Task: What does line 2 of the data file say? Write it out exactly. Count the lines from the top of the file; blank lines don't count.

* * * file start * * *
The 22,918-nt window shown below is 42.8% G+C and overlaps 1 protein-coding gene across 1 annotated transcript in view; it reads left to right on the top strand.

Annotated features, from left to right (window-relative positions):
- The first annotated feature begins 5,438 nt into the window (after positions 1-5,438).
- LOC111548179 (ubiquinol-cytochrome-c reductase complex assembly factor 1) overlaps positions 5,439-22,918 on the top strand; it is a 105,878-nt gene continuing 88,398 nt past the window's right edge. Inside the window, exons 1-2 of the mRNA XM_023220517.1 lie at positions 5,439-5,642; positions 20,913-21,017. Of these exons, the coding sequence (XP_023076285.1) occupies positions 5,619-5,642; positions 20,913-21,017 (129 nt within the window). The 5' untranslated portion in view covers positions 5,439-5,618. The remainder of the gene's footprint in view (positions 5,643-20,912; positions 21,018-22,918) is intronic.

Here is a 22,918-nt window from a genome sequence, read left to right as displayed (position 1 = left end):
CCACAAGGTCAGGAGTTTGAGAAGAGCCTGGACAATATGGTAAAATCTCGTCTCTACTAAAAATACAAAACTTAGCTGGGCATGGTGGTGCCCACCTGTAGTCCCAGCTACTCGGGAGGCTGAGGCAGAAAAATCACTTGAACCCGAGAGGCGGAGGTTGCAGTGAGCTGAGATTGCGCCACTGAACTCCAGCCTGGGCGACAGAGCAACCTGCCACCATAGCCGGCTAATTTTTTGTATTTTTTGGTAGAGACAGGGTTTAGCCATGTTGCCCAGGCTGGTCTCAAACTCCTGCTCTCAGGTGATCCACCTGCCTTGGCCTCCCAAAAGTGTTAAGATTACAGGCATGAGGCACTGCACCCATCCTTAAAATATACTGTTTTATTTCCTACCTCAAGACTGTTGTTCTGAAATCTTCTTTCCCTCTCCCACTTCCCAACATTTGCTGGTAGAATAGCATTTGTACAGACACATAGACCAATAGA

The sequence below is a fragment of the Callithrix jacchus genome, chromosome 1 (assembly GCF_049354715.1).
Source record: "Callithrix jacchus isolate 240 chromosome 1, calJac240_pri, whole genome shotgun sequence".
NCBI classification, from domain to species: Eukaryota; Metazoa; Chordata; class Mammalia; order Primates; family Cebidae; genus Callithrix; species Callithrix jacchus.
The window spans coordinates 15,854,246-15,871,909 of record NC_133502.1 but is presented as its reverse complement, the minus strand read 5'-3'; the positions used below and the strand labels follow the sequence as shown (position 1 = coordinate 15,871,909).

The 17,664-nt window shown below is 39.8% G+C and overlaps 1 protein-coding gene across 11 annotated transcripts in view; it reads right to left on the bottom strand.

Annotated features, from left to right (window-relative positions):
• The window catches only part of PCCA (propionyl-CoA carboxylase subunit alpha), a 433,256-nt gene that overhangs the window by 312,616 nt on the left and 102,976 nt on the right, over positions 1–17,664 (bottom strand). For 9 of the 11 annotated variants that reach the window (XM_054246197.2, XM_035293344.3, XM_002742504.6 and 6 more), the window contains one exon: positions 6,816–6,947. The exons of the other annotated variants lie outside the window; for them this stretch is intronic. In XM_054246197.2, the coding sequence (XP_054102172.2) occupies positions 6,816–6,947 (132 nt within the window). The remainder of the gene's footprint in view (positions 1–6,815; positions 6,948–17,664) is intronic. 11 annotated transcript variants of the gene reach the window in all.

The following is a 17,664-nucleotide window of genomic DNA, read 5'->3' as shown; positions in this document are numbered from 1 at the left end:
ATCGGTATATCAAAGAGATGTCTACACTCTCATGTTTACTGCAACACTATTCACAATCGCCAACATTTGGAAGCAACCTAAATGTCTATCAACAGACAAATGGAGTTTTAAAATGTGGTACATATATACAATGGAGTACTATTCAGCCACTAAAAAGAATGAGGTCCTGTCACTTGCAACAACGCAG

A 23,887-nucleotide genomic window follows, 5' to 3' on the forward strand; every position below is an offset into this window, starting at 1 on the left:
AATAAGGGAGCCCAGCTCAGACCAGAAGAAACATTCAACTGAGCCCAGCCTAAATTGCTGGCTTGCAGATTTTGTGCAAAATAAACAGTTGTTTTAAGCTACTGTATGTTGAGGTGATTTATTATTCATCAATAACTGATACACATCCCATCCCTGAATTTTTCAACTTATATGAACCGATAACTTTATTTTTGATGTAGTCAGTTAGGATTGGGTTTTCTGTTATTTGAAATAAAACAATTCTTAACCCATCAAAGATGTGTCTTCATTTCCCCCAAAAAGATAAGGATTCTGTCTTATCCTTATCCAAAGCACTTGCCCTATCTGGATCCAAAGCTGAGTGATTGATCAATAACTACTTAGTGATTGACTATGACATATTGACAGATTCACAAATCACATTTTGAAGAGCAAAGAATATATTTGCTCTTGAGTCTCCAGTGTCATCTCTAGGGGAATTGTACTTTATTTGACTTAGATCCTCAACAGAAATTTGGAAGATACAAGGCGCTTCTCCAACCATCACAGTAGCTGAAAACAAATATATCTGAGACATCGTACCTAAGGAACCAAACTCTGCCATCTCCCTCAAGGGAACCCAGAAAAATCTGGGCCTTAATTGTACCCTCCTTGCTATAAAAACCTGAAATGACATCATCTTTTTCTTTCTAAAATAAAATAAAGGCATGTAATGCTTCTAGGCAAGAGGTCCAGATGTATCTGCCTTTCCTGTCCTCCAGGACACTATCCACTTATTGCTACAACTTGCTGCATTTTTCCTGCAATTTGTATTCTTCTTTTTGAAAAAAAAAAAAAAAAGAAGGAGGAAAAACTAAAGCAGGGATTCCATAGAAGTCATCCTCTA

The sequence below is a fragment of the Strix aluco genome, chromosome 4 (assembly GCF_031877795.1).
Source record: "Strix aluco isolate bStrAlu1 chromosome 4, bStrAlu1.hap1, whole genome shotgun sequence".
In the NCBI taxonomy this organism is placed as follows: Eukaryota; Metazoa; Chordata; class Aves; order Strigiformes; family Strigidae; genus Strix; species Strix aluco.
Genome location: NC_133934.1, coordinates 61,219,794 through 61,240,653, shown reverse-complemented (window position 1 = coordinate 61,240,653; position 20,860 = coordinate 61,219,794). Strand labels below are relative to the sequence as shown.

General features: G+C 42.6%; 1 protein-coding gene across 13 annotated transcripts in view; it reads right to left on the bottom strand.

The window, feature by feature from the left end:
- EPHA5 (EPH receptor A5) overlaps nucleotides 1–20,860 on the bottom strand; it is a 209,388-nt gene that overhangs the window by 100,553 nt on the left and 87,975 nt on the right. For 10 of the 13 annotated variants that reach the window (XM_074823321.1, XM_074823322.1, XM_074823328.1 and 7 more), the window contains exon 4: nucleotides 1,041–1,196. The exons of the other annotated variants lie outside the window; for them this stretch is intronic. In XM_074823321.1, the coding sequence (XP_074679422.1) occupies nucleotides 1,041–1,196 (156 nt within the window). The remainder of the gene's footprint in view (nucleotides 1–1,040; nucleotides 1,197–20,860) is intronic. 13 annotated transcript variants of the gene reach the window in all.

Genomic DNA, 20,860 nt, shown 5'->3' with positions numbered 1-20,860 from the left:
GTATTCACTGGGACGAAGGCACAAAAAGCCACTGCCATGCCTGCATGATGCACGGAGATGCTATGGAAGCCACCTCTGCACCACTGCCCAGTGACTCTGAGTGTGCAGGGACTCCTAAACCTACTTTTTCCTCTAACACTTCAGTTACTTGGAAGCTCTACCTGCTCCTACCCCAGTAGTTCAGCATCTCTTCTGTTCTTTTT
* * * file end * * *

Annotated features, from left to right (window-relative positions):